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6
Gitignore After the Fact Written by Jawwad Ahmad & Chris Belanger

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When you start a new software project, you might think that the prefab .gitignore you started with will cover every possible situation. But more often than not, you’ll realize that you’ve committed files to the repository that you shouldn’t have. While it seems that all you have to do to correct this is to reference that file in .gitignore, you’ll find that this doesn’t solve the problem as you thought it would.

In this chapter, you’ll cover a few common scenarios where you need to go back and tell Git to ignore those types of mistakes. You’re going to look at two scenarios to fix this locally: Forcing Git to assume a file is unchanged and removing a file from Git’s internal index.

Getting started

To start, extract the repository contained in the starter .zip file inside the starter directory from this chapter’s materials. Or, if you completed all of the challenges from the previous chapter, feel free to continue with that instead.

.gitignore across branches

Git’s easy and cheap branching strategy is amazing, isn’t it? But there are times when flipping between branches without a little forethought can get you into a mess.

Please ignore this file. It's unimportant.
git checkout yDoublyEven
ls -la
IGNORE_ME*
Please don't look in here
On branch yDoublyEven
Your branch is up to date with 'origin/yDoublyEven'.

nothing to commit, working tree clean
git checkout main
Please ignore this file. It's unimportant.
.
├── .git
├── .tools-version
├── IGNORE_ME
├── LICENSE
├── README.md
├── SECRETS
├── css
├── img
├── index.html
└── js
IGNORE_ME*
Please don't look in here
git status
On branch main
Your branch is ahead of 'origin/main' by 21 commits.
  (use "git push" to publish your local commits)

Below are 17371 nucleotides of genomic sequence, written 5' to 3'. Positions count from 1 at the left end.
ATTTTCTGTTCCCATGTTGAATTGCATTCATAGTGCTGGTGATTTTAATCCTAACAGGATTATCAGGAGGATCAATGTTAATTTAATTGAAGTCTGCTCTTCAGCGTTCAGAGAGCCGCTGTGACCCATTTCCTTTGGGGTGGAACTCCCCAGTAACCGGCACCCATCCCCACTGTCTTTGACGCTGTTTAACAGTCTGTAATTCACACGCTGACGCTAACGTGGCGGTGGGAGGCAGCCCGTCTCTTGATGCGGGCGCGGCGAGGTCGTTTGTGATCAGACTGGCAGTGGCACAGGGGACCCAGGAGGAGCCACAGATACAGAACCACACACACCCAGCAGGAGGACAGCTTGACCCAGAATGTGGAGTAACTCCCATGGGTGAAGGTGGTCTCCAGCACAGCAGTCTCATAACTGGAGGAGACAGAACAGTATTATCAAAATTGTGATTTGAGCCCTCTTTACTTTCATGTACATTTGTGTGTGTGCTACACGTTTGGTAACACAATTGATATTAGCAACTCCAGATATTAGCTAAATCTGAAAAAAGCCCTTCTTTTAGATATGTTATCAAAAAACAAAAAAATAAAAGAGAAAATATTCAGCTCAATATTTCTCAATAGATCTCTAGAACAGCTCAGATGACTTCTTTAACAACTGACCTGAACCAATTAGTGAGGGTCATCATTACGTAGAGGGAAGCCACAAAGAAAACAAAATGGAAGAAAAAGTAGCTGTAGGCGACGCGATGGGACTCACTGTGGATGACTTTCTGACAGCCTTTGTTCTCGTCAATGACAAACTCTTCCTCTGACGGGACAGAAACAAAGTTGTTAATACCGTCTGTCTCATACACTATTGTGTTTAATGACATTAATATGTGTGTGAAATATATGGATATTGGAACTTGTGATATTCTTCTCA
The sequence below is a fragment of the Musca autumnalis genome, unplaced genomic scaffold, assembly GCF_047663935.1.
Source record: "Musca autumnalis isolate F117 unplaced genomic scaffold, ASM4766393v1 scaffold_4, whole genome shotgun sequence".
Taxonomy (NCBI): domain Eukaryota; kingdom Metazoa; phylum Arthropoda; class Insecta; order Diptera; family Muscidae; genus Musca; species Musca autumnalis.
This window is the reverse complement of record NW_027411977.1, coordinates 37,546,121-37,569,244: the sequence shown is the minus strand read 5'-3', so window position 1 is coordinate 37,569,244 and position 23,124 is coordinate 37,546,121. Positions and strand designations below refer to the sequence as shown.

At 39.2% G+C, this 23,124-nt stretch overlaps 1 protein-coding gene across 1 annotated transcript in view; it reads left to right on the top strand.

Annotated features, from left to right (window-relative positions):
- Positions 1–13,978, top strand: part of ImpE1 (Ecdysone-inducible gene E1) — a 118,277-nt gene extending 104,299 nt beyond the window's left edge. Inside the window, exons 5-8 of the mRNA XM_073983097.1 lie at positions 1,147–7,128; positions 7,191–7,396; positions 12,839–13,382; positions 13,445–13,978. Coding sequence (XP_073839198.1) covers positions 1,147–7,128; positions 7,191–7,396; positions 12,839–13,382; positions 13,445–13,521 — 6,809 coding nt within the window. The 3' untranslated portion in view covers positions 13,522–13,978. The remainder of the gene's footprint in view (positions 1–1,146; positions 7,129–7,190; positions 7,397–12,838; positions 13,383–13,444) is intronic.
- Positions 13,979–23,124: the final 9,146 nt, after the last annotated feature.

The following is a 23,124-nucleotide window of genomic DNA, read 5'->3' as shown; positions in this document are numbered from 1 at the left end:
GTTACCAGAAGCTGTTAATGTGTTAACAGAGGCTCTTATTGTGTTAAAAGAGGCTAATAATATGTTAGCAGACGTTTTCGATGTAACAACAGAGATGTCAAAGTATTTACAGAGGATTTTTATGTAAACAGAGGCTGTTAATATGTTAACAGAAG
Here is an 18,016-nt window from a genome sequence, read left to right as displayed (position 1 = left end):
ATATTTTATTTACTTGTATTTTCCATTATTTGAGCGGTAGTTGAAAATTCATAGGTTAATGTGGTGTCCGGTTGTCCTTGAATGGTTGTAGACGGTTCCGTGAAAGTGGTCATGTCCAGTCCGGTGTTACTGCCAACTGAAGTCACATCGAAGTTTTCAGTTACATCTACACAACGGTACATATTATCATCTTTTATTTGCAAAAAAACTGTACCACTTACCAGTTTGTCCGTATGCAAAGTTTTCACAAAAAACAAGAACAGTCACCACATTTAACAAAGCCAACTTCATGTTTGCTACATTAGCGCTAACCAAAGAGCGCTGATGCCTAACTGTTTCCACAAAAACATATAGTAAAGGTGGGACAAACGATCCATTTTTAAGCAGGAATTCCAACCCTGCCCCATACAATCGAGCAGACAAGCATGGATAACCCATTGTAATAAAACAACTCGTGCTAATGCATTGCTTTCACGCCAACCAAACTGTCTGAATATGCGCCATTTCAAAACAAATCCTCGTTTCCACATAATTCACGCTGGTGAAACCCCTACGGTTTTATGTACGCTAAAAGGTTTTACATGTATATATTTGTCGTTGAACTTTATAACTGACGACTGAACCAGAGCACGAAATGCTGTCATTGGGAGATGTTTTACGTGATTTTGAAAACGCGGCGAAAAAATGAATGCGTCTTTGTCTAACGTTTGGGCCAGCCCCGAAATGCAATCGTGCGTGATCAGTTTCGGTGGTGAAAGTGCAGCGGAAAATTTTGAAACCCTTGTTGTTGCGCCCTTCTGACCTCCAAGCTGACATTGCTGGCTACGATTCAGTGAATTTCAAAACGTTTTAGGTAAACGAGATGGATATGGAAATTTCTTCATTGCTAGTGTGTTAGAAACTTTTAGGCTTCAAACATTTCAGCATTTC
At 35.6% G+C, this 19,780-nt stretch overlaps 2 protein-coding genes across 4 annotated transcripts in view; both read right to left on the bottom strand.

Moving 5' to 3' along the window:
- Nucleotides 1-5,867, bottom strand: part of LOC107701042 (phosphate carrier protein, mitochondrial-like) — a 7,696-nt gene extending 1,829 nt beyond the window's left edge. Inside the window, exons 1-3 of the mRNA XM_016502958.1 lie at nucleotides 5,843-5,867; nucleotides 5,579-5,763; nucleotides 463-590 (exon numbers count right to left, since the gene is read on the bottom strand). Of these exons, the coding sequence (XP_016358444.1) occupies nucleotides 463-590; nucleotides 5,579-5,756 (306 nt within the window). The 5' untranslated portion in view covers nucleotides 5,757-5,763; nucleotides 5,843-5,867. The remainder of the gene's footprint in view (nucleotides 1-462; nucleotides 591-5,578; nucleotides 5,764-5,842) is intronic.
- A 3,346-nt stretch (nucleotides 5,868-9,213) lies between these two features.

Changes not staged for commit:
  (use "git add <file>..." to update what will be committed)
  (use "git restore <file>..." to discard changes in working directory)
	modified:   IGNORE_ME

Untracked files:
  (use "git add <file>..." to include in what will be committed)
	.gitignore

no changes added to commit (use "git add" and/or "git commit -a")

How Git tracking works

When you stage a change to your repository, you’re adding the information about that file to Git’s index, or cache. This is a binary structure on disk that tracks everything you’ve added to your repository.

git status --ignored
On branch main
Your branch is ahead of 'origin/main' by 21 commits.
  (use "git push" to publish your local commits)

Changes not staged for commit:
  (use "git add <file>..." to update what will be committed)
  (use "git restore <file>..." to discard changes in working directory)
	modified:   IGNORE_ME

Untracked files:
  (use "git add <file>..." to include in what will be committed)
	.gitignore

Ignored files:
  (use "git add -f <file>..." to include in what will be committed)
	.DS_Store
	js/.DS_Store

no changes added to commit (use "git add" and/or "git commit -a")

Updating the index manually

If all you want is for Git to ignore this file, you can update the index yourself to tell Git to assume that this file will never, ever change again. That’s a cheap and easy workaround.

git update-index --assume-unchanged IGNORE_ME
On branch main
Your branch is ahead of 'origin/main' by 21 commits.
  (use "git push" to publish your local commits)

Untracked files:
  (use "git add <file>..." to include in what will be committed)
	.gitignore

Ignored files:
  (use "git add -f <file>..." to include in what will be committed)
	.DS_Store
	js/.DS_Store

nothing added to commit but untracked files present (use "git add" to track)
Please don't look in here. I mean it.

Removing files from the index

When you implicitly or explicitly ask Git to start tracking a file, Git dutifully places that file in your index and starts watching for changes. If you’re quite certain that you don’t want Git to track this file anymore, you can remove this file from the index yourself.

git rm --cached IGNORE_ME
rm 'IGNORE_ME'
On branch main
Your branch is ahead of 'origin/main' by 21 commits.
  (use "git push" to publish your local commits)

Changes to be committed:
  (use "git restore --staged <file>..." to unstage)
	deleted:    IGNORE_ME

Untracked files:
  (use "git add <file>..." to include in what will be committed)
	.gitignore

Ignored files:
  (use "git add -f <file>..." to include in what will be committed)
	.DS_Store
	IGNORE_ME
	js/.DS_Store